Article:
Last season, he threw for only 50 more yards than he did during his freshman campaign, and aside from his impeccable TD-to-interception ratio of 39:3, several of his other numbers were actually down: completions, completion percentage, yards-per-attempt, and number of 300-yard passing games.
And this season, Moore is on-pace for at least a top-three finish for the trophy, and is projected to throw for barely 3,100 yards. His expected number of touchdowns is down to 32, down seven from last year's total. And don't even get me started on his number of completions and attempts. Sitting out the second-half of each game is really putting a dent in his stats.
So how did Moore revolutionize the non-BCS conference Heisman candidacy?
By precision, accuracy, and consistency.
In the 33 games since Moore first slapped on a BSU jersey you know how many times he has failed to complete at least 60 percent of his passes? None. Got a guess for how many times Moore HASN'T thrown at least one TD in those 33 contests? Four. Know how many three or more TD games he's had? 18.
And last but not least...you know what his record is in 33 career starts?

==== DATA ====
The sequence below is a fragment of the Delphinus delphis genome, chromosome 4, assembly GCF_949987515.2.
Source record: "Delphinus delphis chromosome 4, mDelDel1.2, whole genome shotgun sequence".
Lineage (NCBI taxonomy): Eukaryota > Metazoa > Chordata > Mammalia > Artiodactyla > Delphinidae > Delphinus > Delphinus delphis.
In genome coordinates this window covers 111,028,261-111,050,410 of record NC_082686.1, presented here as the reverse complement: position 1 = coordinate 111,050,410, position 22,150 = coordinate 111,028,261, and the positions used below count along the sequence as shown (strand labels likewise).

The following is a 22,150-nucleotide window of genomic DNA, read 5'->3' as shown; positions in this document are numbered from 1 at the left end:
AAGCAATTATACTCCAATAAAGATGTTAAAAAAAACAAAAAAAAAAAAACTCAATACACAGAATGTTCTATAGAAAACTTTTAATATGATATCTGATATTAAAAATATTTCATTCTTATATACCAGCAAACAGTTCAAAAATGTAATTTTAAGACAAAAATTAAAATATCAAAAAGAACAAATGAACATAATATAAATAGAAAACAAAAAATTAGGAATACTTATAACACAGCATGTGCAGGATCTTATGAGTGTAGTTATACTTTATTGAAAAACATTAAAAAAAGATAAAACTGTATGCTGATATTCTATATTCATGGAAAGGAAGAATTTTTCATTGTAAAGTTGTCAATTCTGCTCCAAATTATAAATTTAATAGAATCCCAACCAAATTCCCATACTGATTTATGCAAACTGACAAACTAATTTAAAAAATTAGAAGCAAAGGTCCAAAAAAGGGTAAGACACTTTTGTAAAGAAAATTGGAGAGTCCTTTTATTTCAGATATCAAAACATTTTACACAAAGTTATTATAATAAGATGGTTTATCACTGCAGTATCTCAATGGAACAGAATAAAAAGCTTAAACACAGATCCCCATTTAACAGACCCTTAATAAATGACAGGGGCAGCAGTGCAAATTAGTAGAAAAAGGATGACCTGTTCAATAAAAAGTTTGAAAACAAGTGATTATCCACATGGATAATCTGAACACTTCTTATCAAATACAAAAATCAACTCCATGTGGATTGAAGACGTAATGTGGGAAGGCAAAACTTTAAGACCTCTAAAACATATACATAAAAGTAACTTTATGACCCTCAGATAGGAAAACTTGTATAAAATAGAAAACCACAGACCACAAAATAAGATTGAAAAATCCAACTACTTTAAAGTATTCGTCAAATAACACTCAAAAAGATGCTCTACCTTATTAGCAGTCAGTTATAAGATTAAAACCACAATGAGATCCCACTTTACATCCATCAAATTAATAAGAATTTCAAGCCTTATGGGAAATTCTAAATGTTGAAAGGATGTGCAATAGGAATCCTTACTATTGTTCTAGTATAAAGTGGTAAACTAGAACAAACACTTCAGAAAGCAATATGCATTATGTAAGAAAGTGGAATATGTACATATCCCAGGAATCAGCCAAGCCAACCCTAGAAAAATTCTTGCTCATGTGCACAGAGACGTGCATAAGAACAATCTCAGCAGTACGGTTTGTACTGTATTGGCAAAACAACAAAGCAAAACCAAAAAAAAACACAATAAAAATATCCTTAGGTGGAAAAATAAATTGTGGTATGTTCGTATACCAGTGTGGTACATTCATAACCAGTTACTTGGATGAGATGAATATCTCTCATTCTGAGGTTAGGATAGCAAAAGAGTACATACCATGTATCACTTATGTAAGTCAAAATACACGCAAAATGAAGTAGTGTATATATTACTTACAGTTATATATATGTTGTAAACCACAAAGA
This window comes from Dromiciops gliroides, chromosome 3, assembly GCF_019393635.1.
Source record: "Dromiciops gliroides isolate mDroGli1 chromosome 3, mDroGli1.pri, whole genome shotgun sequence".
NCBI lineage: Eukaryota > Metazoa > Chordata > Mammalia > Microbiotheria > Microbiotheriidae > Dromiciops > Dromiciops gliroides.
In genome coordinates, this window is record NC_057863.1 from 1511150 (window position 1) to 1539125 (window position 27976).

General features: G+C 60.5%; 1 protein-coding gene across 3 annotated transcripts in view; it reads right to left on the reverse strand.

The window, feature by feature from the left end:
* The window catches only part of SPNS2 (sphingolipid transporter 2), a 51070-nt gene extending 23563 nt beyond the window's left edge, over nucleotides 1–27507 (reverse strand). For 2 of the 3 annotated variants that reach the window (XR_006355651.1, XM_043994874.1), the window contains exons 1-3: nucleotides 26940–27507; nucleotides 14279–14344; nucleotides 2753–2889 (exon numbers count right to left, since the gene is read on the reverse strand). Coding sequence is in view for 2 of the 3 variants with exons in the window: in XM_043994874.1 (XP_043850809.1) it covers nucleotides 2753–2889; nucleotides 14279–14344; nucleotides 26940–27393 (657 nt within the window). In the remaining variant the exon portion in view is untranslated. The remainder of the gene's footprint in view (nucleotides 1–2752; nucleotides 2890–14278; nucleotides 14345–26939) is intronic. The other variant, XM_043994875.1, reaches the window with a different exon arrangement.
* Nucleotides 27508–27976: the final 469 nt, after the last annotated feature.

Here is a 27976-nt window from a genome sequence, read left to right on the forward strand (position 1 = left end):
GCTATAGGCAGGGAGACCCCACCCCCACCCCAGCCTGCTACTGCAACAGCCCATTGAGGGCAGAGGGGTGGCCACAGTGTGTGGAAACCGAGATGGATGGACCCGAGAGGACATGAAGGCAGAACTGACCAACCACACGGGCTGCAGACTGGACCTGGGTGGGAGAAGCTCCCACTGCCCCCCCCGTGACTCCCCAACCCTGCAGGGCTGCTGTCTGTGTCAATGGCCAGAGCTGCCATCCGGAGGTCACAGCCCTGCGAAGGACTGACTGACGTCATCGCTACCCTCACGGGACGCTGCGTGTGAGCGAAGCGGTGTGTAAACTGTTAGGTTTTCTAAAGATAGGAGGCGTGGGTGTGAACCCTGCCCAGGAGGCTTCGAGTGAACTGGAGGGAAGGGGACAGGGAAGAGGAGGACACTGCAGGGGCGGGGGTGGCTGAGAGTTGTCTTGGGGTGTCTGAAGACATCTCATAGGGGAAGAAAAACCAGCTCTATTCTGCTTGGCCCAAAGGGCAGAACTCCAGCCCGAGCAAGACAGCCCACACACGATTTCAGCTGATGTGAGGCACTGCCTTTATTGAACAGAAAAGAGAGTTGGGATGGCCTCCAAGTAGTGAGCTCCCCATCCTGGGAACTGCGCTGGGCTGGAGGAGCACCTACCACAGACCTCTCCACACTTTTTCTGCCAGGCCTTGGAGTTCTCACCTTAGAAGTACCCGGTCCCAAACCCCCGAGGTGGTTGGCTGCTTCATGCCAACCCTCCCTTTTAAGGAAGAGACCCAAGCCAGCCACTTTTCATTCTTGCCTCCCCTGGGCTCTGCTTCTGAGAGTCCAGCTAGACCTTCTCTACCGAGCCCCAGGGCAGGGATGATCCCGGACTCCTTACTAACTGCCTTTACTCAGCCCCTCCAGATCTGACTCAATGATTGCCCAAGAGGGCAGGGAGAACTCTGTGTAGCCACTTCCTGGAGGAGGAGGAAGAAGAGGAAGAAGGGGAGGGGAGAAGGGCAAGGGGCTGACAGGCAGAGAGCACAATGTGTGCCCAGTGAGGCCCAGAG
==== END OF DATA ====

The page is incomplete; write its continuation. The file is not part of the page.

Precision, accuracy, consistency...and winning.
Strike FIVE: Bad News For the Broncos and the BCS
Many were hopeful that the Broncos would be in sole possession of the number one spot in the first set of BCS rankings that came out on Sunday. Some even went so far as to predict it. Thanks Brad Edwards!
Whether or not Edwards jinxed the Broncos, or whether or not his opinion swayed some voters away from Boise we'll never know. But, seeing as how the Broncos are ranked No. 3 in the first BCS polling, it doesn't necessarily inspire confidence that the team will be able to make it to the BCS National Championship game.
Last year, the Broncos began their BCS quest as the number four team in the rankings, but fell all the way to sixth despite winning each of their 13 regular season games. This year, the teams they'll be lining up against are arguably worse, so the Broncos could stand to lose a lot of ground if the teams in front of them, and behind them keep winning.